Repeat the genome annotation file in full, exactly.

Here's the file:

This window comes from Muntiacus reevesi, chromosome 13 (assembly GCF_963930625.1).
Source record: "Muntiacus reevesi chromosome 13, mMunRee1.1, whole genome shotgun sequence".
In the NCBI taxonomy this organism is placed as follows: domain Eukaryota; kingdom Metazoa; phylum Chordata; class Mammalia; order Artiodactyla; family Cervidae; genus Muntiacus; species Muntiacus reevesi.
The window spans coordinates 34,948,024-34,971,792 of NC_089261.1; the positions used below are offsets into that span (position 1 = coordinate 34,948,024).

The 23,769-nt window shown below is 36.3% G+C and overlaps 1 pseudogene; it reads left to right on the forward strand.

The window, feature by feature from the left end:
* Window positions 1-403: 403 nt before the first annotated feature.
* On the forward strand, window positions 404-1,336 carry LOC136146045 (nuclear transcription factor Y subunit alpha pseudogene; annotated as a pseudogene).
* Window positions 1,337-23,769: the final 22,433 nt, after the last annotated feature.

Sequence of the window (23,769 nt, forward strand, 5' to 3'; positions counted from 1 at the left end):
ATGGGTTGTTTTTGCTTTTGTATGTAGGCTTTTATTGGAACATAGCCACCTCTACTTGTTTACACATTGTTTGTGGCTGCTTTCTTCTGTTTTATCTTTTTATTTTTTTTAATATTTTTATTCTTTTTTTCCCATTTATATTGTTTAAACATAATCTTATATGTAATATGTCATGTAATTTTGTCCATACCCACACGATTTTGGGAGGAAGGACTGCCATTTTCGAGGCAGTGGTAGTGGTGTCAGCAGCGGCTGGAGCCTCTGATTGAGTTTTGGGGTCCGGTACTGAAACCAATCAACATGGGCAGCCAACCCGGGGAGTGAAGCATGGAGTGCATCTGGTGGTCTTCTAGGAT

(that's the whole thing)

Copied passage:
This window comes from Muntiacus reevesi, chromosome 13 (assembly GCF_963930625.1).
Source record: "Muntiacus reevesi chromosome 13, mMunRee1.1, whole genome shotgun sequence".
In the NCBI taxonomy this organism is placed as follows: domain Eukaryota; kingdom Metazoa; phylum Chordata; class Mammalia; order Artiodactyla; family Cervidae; genus Muntiacus; species Muntiacus reevesi.
The window spans coordinates 34,948,024-34,971,792 of NC_089261.1; the positions used below are offsets into that span (position 1 = coordinate 34,948,024).

The 23,769-nt window shown below is 36.3% G+C and overlaps 1 pseudogene; it reads left to right on the forward strand.

The window, feature by feature from the left end:
* Window positions 1-403: 403 nt before the first annotated feature.
* On the forward strand, window positions 404-1,336 carry LOC136146045 (nuclear transcription factor Y subunit alpha pseudogene; annotated as a pseudogene).
* Window positions 1,337-23,769: the final 22,433 nt, after the last annotated feature.

Sequence of the window (23,769 nt, forward strand, 5' to 3'; positions counted from 1 at the left end):
ATGGGTTGTTTTTGCTTTTGTATGTAGGCTTTTATTGGAACATAGCCACCTCTACTTGTTTACACATTGTTTGTGGCTGCTTTCTTCTGTTTTATCTTTTTATTTTTTTTAATATTTTTATTCTTTTTTTCCCATTTATATTGTTTAAACATAATCTTATATGTAATATGTCATGTAATTTTGTCCATACCCACACGATTTTGGGAGGAAGGACTGCCATTTTCGAGGCAGTGGTAGTGGTGTCAGCAGCGGCTGGAGCCTCTGATTGAGTTTTGGGGTCCGGTACTGAAACCAATCAACATGGGCAGCCAACCCGGGGAGTGAAGCATGGAGTGCATCTGGTGGTCTTCTAGGAT